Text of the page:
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Week 11: In The Loop [Apr. 14th, 2009|05:51 pm]
The Independent Film Forum


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The next film up for discussion in The Independent Film Forum will be In the Loop. Did you enjoy it as much as the satirical smash series The Thick of It or did Armando Iannucci's humour fade at feature-film length? Did adding the US political element into the mix work? Add your comments below and we'll print the best in the newspaper next week.

Here's the trailer...

Here's a flavour of what Anthony Quinn had to say about the film in his review for paper:
"Magnified on the screen that sense of hilarious intrusion is lost. The corridors of power, whether in Washington or Whitehall, look terribly drab, and the actors seem dwarfed by the space. Attempting to justify his big-screen graduation Iannucci summons a couple of star performers. Steve Coogan plays a borderline nutter who happens to be a constituent of Simon's in Northampton, while James Gandolfini is cast as a US general reluctant to go to war. It's not a convincing part for the one-time Soprano, though he does get a very funny scene when he tries making a calculation of army numbers posted to the Middle East – on a child's adding machine. Oddly, you can imagine it happening.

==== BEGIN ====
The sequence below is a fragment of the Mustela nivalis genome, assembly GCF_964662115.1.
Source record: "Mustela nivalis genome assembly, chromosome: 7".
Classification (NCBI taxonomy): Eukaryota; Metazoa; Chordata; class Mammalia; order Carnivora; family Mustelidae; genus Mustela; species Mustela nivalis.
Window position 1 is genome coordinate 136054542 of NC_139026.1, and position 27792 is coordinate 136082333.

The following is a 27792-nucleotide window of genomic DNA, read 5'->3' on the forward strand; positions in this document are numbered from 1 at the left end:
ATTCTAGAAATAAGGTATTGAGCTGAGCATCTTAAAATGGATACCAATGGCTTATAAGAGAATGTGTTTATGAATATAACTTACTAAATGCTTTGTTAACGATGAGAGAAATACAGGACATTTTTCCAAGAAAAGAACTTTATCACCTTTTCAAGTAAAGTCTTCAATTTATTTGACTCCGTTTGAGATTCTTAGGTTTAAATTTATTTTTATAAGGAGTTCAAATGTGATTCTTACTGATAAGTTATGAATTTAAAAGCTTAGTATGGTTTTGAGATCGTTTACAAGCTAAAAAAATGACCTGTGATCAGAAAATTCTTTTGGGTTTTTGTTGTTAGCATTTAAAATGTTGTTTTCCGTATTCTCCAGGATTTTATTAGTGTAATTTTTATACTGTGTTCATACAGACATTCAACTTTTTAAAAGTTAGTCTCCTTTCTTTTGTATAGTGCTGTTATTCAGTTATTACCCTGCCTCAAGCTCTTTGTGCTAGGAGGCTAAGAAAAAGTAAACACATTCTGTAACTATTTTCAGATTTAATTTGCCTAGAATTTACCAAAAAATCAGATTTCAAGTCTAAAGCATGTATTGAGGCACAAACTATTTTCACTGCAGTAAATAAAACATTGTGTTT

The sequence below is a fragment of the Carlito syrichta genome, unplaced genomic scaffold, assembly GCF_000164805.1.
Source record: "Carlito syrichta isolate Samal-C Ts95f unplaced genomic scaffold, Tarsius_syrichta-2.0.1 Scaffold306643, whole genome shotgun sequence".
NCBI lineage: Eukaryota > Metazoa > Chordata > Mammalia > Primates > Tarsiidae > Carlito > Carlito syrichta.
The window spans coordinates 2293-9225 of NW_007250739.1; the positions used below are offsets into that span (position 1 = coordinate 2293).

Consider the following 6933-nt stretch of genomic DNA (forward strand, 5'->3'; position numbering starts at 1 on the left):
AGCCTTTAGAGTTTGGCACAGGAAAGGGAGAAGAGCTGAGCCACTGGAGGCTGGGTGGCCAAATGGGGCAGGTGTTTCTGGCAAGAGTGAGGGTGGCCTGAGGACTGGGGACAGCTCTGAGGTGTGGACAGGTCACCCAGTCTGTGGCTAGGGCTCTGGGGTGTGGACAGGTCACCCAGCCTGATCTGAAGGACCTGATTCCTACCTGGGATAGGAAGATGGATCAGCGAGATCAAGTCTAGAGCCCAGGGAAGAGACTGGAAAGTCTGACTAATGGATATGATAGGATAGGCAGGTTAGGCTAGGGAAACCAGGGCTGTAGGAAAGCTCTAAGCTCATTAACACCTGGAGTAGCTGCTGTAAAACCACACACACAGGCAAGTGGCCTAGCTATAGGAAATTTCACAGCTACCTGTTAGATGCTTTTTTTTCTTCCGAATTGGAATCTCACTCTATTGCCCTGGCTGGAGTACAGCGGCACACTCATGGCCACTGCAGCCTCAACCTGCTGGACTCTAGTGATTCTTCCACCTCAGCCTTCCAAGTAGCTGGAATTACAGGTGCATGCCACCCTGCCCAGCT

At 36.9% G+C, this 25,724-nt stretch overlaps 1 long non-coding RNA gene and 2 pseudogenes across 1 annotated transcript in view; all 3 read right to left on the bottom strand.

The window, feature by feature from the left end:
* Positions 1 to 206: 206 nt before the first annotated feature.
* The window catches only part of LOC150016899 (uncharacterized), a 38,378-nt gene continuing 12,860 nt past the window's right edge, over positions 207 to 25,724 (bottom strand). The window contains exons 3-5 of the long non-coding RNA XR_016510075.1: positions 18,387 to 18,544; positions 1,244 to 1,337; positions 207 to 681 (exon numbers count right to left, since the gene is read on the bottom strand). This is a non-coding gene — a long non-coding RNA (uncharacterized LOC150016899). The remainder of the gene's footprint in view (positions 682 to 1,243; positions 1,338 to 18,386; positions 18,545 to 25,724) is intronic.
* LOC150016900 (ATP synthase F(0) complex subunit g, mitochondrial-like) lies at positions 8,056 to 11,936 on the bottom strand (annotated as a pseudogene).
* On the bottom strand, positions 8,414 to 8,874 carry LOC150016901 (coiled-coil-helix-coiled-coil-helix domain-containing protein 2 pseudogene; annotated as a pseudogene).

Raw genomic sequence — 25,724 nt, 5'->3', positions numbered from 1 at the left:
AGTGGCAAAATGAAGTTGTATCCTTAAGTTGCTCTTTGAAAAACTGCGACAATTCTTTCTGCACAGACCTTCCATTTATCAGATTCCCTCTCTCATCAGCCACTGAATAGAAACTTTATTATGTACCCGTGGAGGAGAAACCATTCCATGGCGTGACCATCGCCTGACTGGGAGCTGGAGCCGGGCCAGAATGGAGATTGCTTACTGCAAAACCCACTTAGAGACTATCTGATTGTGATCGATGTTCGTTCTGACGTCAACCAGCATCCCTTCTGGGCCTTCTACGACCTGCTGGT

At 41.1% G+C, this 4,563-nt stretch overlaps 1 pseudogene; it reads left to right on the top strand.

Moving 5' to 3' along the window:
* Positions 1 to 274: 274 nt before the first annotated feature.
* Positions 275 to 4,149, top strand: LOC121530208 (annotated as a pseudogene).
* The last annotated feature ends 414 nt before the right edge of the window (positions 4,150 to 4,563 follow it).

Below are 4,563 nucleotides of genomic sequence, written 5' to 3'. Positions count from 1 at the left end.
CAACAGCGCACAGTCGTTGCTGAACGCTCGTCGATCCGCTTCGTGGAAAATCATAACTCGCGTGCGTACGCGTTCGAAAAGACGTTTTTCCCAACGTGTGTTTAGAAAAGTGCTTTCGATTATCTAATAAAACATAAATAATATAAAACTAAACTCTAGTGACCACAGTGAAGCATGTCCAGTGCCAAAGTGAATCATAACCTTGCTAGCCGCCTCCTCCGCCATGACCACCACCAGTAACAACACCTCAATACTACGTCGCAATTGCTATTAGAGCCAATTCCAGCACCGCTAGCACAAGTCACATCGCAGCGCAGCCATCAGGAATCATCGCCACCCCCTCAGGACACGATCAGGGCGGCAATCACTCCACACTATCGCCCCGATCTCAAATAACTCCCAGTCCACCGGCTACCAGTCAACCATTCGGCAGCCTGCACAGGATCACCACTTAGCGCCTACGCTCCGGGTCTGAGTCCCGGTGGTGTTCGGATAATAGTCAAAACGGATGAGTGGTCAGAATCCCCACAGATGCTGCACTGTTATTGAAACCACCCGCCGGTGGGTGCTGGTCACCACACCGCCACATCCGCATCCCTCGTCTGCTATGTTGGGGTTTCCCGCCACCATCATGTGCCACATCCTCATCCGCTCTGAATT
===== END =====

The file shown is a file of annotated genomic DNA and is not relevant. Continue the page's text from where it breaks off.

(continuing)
Wrested from its televisual habitat, however, it all looks very stretched: we are in The Thin of It. And despite Tom Hollander's pleasantly bumbling performance, Malcolm lacks an object truly worthy of his scorn. To be honest, I missed what Chris Langham brought to the failing minister of the TV series, not just the standard idiocy of the breed, but the insecurity, the laziness, the inability to think beyond his own survival in office."

Over to you. Time to have your say...